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Carl van Tonder

Virtualising Pidora (Fedora) 2014 with QEMU

16 November 2014

Having a virtual version of your Pi around can be very handy, for instance for compiling software without worrying about the Pi's slow CPU, limited RAM or occasional crash-tastic execution of gcc (on Pidora, at least).

There are several posts on the subject (see below) but enough annoying little details were different (due to having Fedora 20 instead of Ubuntu as the host and Pidora instead of Rasbpian as the guest) to want to write this down.

First, install the qemu-system-arm binary:

    $ sudo yum install qemu-system-arm

Now, download the latest release image from the Pidora site and grab XEC Design's qemu kernel image:

    $ wget http://xecdesign.com/downloads/linux-qemu/kernel-qemu

You may run into SELinux problems: a combination of moving these files to the libvirt storage pool directory and running restorecon will probably get there, but I lazily just ran setenforce 0 (which, if you follow my bad example, you should reverse with setenforce 1 after you're done playing with your VM).

Finally, to launch the system run:

    $ qemu-system-arm -kernel /PATH/TO/kernel-qemu \
            -cpu arm1176 -smp cpus=1,threads=4 -m 256 \
             -M versatilepb -no-reboot -nographic \
            -append "root=/dev/sda2 panic=0 console=ttyAMA0" \
            -hda /PATH/TO/Pidora-2014-R3.img \
             -redir tcp:5022::22

Replace /PATH/TO with the paths to your kernel image and Pidora filesystem image, respectively.

I had a vague impression that the -smp option helped with performance but I didn't benchmark. The versatilepb board only supports 1 CPU, so a simple -smp 2 definitely doesn't work.

A text console will appear in STDOUT (i.e. in the console where you run this command); the -redir tcp:5022::22 option will forward port 22 to port 5022 on the host so you can also run ssh -p 5022 root@localhost once the machine is up.

QEMU's default network interface seems to work fine for me.

libvirt

My eventual goal was to set this up as a libvirt domain to make management easier, but it seems that the stack isn't quite there yet for non-x86 guests. The main issue is that the versatilepb device doesn't have a PCI bus, which makes it incompatible with the domain definition from the Fedora Wiki "Architectures/ARM/HowToQemu" page as libvirt currently seems to add PCI devices at the drop of a hat.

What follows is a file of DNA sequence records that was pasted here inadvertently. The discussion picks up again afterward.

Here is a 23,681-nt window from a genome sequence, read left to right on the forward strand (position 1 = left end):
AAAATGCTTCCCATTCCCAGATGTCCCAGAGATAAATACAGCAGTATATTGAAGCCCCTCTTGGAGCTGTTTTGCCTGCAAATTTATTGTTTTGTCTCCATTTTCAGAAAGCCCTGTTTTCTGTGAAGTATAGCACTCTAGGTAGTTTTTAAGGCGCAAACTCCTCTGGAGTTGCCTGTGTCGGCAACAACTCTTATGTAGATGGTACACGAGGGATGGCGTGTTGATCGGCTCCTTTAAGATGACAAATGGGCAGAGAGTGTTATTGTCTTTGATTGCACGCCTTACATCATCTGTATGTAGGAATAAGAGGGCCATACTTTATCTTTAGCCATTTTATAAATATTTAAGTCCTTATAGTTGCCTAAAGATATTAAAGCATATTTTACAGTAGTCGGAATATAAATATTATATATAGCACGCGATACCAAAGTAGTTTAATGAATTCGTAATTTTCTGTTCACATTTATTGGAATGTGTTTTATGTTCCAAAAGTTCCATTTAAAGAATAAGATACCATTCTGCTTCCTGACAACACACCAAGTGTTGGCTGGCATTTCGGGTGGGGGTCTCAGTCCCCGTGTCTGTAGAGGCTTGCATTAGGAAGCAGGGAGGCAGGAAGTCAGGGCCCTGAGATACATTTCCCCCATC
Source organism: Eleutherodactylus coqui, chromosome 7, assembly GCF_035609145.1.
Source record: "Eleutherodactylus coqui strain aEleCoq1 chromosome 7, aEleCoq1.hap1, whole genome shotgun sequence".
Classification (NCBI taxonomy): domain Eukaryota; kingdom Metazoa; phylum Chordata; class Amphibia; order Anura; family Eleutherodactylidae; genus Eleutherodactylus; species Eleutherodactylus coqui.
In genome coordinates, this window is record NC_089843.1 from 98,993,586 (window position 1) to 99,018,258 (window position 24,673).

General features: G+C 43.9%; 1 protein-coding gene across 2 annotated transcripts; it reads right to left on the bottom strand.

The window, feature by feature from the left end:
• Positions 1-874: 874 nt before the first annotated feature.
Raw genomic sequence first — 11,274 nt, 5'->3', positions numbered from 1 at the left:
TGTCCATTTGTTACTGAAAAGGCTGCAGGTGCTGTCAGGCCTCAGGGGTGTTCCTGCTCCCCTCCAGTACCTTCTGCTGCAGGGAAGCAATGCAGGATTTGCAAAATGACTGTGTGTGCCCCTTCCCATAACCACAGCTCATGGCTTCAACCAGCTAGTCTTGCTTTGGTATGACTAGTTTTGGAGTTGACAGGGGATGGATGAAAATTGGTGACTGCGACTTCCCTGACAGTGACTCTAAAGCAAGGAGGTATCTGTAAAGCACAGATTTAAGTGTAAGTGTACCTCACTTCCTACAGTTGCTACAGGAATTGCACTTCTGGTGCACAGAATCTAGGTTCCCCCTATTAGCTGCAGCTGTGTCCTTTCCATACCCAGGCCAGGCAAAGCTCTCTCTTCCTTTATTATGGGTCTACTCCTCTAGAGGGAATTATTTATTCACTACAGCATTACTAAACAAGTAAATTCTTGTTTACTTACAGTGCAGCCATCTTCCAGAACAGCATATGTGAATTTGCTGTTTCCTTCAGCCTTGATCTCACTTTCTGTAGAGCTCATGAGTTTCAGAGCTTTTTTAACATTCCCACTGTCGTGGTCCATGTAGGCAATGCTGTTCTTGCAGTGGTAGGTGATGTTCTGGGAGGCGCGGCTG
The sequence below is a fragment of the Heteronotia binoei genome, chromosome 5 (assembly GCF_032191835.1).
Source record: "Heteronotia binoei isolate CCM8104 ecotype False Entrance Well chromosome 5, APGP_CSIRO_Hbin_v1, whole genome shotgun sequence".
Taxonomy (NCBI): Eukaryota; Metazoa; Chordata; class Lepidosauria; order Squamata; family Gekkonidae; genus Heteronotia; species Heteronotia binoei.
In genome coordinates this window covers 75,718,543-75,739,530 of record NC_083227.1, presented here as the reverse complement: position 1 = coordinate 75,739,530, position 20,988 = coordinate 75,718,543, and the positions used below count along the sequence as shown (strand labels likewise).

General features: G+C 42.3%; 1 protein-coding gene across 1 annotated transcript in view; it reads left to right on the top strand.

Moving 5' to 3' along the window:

Bored of seeing (related bug report?):

error: XML error: No PCI buses available

A new domain definition (which manually disables USB and sets the hard drive to use drive instead of ide access) gets most of the way:

$ wget https://supervacuo.com/fedora/pidora_2014.xml
$ $EDITOR pidora_2014.xml  # change file paths
$ sudo virsh define pidora_2014.xml
error: Failed to start domain pidora_2014
error: internal error: process exited while connecting to monitor: 2014-11-16T15:28:14.557686Z qemu-system-arm: -device ide-hd,bus=ide.0,unit=0,drive=drive-ide0-0-0,id=ide0-0-0,bootindex=1: Bus 'ide.0' not found

Luckily, this error message comes up in search results: superstar Harsh Jain saw this message last month and diagnosed the problem as libvirt adding an additional parameter vs. the original QEMU command. My let's-just-get-this-done temporary workaround was to repurpose Chris Taylor's qemu-system-arm wrapper script for Fedora 13:

$ wget https://supervacuo.com/fedora/qemu-system-arm
$ sudo mv /usr/bin/qemu-system-arm{,.bin}  # move qemu-system-arm to qemu-system-arm.bin
$ sudo mv qemu-system-arm /usr/bin/qemu-system-arm
$ sudo chown root:root !$ && sudo chmod +x !$  # set file ownership and permissions

(NB that you should use qemu-system-arm.bin when running QEMU manually from now on)

$ sudo virsh define pidora_2014.xml
$ sudo virsh start pidora_2014.xml

Oh, happy day. Once you access the VM, though, you'll notice that there's no network… and if you peek in /var/log/libvirt/qemu/pidora_2014.log you'll see that the QEMU command line has a -nodefaults option which I believe suppresses the default network interface (among other things). I think patching out -nodefaults in the wrapper is too much hackery for today, and adding any kind of network device in the XML or with virt-manager brings back our beloved PCI buses error.

So this networkless-but-convenient VM is as far as I've got. Any hints?

References

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